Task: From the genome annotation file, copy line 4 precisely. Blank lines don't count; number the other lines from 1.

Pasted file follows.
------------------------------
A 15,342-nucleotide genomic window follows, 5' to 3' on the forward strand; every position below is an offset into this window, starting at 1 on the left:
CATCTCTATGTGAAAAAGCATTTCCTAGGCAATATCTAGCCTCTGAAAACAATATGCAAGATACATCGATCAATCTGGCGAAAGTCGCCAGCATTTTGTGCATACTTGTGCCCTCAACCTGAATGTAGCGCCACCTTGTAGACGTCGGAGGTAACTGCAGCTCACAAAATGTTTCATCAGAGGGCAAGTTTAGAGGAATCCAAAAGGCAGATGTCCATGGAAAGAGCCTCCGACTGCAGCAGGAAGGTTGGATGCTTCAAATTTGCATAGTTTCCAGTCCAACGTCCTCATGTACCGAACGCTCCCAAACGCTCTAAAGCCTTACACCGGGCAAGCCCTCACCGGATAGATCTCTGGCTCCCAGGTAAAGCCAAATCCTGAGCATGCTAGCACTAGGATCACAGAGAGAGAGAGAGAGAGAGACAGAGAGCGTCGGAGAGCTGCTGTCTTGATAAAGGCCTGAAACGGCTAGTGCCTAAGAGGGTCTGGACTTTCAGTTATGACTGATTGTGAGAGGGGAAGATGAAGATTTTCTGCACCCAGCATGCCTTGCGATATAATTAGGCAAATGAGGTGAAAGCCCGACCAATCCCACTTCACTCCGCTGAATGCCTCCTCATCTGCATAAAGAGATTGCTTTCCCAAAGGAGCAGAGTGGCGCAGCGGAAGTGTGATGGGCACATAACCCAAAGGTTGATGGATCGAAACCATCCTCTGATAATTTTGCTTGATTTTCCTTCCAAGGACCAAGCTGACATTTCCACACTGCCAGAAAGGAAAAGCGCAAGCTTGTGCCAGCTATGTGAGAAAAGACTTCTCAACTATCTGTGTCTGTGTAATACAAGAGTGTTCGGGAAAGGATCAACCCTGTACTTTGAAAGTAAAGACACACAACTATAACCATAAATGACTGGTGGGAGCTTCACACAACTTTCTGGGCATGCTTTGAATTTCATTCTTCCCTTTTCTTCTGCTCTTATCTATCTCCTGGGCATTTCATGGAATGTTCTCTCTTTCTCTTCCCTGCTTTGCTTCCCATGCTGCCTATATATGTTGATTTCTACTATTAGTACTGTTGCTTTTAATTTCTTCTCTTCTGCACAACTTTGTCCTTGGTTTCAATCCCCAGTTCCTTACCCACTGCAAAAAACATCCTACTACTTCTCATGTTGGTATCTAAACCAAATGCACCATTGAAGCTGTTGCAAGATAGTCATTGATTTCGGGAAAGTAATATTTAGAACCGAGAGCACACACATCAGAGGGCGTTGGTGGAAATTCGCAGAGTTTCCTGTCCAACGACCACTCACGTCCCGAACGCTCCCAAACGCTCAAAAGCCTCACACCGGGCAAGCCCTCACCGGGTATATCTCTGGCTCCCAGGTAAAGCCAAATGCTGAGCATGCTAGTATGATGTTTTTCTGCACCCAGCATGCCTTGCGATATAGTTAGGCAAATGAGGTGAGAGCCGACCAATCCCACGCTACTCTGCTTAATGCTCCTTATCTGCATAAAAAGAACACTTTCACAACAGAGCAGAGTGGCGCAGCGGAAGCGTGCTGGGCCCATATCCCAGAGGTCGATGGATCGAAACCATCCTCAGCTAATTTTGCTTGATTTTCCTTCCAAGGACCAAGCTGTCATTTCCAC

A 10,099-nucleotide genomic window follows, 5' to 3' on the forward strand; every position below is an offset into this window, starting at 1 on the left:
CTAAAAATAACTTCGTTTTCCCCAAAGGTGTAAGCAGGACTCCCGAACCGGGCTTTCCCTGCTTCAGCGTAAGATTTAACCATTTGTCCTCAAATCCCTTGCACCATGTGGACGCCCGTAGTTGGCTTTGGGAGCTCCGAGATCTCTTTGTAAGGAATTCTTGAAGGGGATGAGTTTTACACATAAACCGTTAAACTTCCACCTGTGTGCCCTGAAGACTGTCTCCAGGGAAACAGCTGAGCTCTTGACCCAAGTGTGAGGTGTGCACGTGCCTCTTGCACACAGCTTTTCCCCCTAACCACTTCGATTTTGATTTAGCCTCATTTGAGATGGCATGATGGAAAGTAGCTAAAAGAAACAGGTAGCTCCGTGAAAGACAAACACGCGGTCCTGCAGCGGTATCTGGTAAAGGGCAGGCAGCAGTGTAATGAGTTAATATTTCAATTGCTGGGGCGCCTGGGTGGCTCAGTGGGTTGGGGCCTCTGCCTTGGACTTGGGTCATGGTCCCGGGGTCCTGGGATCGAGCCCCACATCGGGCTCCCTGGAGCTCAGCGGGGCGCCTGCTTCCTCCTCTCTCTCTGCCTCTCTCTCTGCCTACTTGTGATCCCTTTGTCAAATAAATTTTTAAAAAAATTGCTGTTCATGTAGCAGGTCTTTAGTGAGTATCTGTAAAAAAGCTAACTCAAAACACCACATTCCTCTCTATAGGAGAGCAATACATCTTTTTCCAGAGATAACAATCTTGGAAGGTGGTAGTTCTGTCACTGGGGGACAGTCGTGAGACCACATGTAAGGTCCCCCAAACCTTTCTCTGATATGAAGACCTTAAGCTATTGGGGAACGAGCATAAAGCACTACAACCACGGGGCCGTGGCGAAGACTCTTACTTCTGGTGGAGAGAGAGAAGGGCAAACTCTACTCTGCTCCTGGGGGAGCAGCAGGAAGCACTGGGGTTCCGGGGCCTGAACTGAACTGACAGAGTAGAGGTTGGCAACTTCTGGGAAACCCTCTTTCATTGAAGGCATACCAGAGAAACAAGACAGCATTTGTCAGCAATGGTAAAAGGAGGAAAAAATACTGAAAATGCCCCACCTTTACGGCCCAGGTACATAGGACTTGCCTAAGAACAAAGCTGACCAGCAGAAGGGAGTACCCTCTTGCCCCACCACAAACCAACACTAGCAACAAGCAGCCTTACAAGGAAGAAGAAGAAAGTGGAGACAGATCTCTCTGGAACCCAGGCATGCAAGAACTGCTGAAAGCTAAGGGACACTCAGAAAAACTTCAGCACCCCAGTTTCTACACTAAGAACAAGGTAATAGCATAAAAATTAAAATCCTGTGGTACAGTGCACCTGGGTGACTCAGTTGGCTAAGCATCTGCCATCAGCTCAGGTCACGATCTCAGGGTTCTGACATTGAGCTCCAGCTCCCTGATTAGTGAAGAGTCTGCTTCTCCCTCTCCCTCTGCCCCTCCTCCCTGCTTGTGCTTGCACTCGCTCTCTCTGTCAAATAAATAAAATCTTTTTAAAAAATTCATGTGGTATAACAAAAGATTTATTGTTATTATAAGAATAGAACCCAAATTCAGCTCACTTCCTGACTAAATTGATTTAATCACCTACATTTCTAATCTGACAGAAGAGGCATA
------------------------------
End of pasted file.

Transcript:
CTAAAAATAACTTCGTTTTCCCCAAAGGTGTAAGCAGGACTCCCGAACCGGGCTTTCCCTGCTTCAGCGTAAGATTTAACCATTTGTCCTCAAATCCCTTGCACCATGTGGACGCCCGTAGTTGGCTTTGGGAGCTCCGAGATCTCTTTGTAAGGAATTCTTGAAGGGGATGAGTTTTACACATAAACCGTTAAACTTCCACCTGTGTGCCCTGAAGACTGTCTCCAGGGAAACAGCTGAGCTCTTGACCCAAGTGTGAGGTGTGCACGTGCCTCTTGCACACAGCTTTTCCCCCTAACCACTTCGATTTTGATTTAGCCTCATTTGAGATGGCATGATGGAAAGTAGCTAAAAGAAACAGGTAGCTCCGTGAAAGACAAACACGCGGTCCTGCAGCGGTATCTGGTAAAGGGCAGGCAGCAGTGTAATGAGTTAATATTTCAATTGCTGGGGCGCCTGGGTGGCTCAGTGGGTTGGGGCCTCTGCCTTGGACTTGGGTCATGGTCCCGGGGTCCTGGGATCGAGCCCCACATCGGGCTCCCTGGAGCTCAGCGGGGCGCCTGCTTCCTCCTCTCTCTCTGCCTCTCTCTCTGCCTACTTGTGATCCCTTTGTCAAATAAATTTTTAAAAAAATTGCTGTTCATGTAGCAGGTCTTTAGTGAGTATCTGTAAAAAAGCTAACTCAAAACACCACATTCCTCTCTATAGGAGAGCAATACATCTTTTTCCAGAGATAACAATCTTGGAAGGTGGTAGTTCTGTCACTGGGGGACAGTCGTGAGACCACATGTAAGGTCCCCCAAACCTTTCTCTGATATGAAGACCTTAAGCTATTGGGGAACGAGCATAAAGCACTACAACCACGGGGCCGTGGCGAAGACTCTTACTTCTGGTGGAGAGAGAGAAGGGCAAACTCTACTCTGCTCCTGGGGGAGCAGCAGGAAGCACTGGGGTTCCGGGGCCTGAACTGAACTGACAGAGTAGAGGTTGGCAACTTCTGGGAAACCCTCTTTCATTGAAGGCATACCAGAGAAACAAGACAGCATTTGTCAGCAATGGTAAAAGGAGGAAAAAATACTGAAAATGCCCCACCTTTACGGCCCAGGTACATAGGACTTGCCTAAGAACAAAGCTGACCAGCAGAAGGGAGTACCCTCTTGCCCCACCACAAACCAACACTAGCAACAAGCAGCCTTACAAGGAAGAAGAAGAAAGTGGAGACAGATCTCTCTGGAACCCAGGCATGCAAGAACTGCTGAAAGCTAAGGGACACTCAGAAAAACTTCAGCACCCCAGTTTCTACACTAAGAACAAGGTAATAGCATAAAAATTAAAATCCTGTGGTACAGTGCACCTGGGTGACTCAGTTGGCTAAGCATCTGCCATCAGCTCAGGTCACGATCTCAGGGTTCTGACATTGAGCTCCAGCTCCCTGATTAGTGAAGAGTCTGCTTCTCCCTCTCCCTCTGCCCCTCCTCCCTGCTTGTGCTTGCACTCGCTCTCTCTGTCAAATAAATAAAATCTTTTTAAAAAATTCATGTGGTATAACAAAAGATTTATTGTTATTATAAGAATAGAACCCAAATTCAGCTCACTTCCTGACTAAATTGATTTAATCACCTACATTTCTAATCTGACAGAAGAGGCATA